Hurunui River

Hurunui River Salmon and Trout Fishing – Photographs and 2018 Update

Hurunui River Trout and Salmon Fishing Video

The Hurunui River is one of the best salmon rivers in New Zealand’s South Island. Although it is fair to say that most of the salmon caught in the Hurunui River are actually caught in the surf just off the river mouth rather than in the river itself. In this respect, the Hurunui is quite different to the other salmon rivers further south. In the Rakaia and Waimakariri Rivers, for example, more salmon are caught upstream rather than in the surf.

Tim Nicol with a Hurunui River mouth salmon. Note the inflatable life-vest well worth wearing when river mouth salmon fishing.
View of the Hurunui River mouth looking south from the cliff-tops. There is a modest camping ground further around to the right of this picture. Access to the long shingle spit is difficult from any direction.

2017/2018 Salmon Season

By all accounts, the salmon fishing at the Hurunui River mouth has been very slow this season. However, if you wait to hear that there has been a good run of salmon at the river mouth you could very easily miss it. The position and shape of the Hurunui River mouth and lagoon makes a big difference as far as fishing access is concerned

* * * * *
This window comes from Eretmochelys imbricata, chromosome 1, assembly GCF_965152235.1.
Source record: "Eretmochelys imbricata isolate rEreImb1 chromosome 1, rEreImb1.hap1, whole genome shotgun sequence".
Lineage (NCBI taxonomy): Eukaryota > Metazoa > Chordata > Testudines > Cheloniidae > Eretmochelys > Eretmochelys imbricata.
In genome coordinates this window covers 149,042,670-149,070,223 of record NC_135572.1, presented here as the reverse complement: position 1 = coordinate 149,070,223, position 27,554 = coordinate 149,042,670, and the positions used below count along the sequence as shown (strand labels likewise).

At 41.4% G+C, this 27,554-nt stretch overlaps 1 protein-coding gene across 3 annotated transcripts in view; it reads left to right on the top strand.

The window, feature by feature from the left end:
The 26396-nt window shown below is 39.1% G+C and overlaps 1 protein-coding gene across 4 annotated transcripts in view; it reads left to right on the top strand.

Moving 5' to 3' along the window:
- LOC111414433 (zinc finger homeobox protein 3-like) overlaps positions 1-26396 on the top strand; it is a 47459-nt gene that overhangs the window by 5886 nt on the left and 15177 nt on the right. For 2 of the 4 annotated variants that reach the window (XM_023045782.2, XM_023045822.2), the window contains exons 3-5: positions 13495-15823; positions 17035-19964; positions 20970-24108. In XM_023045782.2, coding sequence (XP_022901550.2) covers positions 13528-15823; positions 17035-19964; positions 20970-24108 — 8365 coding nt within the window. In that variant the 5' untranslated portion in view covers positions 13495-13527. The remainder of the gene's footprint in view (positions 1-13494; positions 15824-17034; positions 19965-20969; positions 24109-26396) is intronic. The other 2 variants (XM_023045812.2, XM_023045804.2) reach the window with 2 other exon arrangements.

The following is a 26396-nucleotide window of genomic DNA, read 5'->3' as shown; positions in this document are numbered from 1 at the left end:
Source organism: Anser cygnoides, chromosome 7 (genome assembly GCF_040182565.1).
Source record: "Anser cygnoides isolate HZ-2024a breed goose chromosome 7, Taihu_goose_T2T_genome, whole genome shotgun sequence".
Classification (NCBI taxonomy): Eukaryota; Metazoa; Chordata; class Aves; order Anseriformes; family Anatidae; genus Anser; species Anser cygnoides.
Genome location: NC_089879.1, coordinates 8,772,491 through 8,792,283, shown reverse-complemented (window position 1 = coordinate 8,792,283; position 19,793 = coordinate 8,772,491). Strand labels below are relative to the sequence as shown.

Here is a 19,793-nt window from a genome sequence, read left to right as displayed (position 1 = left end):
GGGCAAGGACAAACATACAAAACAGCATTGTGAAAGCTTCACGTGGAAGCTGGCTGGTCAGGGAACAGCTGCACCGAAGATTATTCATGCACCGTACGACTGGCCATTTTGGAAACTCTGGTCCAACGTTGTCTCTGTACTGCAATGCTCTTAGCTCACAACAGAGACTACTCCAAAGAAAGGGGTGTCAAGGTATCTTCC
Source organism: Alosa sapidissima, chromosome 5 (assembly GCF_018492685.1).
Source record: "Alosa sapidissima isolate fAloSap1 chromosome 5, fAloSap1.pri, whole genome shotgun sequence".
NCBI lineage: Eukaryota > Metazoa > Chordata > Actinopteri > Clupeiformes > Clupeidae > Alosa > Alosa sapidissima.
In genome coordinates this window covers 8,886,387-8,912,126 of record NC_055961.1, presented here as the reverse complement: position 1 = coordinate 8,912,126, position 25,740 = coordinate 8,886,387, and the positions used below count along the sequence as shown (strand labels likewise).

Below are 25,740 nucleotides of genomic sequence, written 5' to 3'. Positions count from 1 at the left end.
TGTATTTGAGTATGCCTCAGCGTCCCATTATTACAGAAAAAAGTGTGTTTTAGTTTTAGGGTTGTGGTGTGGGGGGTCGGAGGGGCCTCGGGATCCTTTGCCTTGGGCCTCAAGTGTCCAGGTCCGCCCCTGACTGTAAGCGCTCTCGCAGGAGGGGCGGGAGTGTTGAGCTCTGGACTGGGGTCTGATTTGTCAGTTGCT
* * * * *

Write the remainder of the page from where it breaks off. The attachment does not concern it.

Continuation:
One good thing about the Hurunui River surf is that it is quite often fishable even when the Waimakariri and Rakaia Rivers are in flood. The trip to the north side of the Hurunui River mouth from Christchurch is about 100km and takes an hour and a quarter by car. Whereas a trip from Christchurch to the south side of the Rakaia River mouth is about 80km it would take similar travelling time. In both cases, there is going to be some walking involved to get to the mouth proper and into a good fishing position.

Salmon fishing at the Hurunui River mouth is excellent, and very consistent, some years, whilst other years it can be patchy at best. I have done very well fishing at the Hurunui River mouth for salmon on the occasions I have travelled there. I have caught a salmon in the surf, at the mouth, on almost every trip. I remember catching a salmon in Hurunui River lagoon one evening while they were porpoising (showing their backs out of the water) around.

Charles Smith with a cracker silver salmon from the Hurunui River surf for the start of 2017. Photo courtesy of Charles Smith.